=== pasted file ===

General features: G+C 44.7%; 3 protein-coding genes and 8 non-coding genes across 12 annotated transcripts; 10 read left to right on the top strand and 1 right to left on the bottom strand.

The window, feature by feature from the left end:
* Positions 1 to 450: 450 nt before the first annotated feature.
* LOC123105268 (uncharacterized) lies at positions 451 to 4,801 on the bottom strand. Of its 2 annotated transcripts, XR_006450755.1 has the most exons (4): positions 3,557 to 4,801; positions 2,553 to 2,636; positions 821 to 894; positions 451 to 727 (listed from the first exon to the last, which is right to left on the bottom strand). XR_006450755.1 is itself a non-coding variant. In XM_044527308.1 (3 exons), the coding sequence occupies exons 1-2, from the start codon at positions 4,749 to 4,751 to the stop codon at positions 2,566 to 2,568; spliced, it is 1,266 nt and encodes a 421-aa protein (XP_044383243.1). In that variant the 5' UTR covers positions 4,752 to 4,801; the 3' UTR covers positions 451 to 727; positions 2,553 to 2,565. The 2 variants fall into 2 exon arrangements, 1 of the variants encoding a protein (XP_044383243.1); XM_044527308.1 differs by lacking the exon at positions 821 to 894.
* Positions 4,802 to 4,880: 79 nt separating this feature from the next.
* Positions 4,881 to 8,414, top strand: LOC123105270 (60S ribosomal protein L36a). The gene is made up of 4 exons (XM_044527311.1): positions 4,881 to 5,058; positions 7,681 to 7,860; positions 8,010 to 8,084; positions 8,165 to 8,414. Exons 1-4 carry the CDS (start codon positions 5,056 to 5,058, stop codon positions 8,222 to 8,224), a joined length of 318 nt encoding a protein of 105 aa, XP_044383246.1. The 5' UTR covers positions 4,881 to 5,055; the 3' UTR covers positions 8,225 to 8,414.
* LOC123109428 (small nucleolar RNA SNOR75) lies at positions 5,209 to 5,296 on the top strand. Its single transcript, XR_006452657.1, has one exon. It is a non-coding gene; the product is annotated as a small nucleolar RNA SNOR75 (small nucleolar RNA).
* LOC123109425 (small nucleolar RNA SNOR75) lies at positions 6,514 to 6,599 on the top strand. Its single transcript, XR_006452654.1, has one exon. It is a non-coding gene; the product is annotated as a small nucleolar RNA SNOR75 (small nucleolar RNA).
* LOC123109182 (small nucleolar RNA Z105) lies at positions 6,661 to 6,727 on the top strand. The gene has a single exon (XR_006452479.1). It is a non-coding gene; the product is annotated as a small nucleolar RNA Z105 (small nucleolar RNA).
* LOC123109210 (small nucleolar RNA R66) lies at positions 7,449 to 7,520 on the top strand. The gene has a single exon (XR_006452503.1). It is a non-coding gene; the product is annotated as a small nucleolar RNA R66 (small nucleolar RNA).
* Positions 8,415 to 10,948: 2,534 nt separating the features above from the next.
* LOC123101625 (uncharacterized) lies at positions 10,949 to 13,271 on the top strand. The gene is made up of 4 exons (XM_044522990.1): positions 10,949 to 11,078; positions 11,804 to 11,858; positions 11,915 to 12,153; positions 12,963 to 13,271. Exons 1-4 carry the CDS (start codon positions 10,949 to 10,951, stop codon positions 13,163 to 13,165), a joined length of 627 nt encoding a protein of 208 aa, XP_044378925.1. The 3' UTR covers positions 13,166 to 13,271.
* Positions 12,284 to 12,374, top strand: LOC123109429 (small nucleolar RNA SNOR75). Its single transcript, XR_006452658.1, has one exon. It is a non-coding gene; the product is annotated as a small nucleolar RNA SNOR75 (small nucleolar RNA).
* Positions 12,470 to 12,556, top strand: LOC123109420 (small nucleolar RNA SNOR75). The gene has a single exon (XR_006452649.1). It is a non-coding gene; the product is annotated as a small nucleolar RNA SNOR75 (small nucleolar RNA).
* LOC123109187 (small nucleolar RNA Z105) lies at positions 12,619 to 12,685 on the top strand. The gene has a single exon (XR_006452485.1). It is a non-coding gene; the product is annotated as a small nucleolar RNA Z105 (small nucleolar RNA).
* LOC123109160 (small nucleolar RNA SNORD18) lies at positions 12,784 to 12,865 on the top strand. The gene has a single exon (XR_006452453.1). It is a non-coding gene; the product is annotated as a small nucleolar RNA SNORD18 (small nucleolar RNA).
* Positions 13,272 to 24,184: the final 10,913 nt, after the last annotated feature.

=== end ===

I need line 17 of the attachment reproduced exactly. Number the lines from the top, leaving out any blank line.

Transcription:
* Positions 13,272 to 24,184: the final 10,913 nt, after the last annotated feature.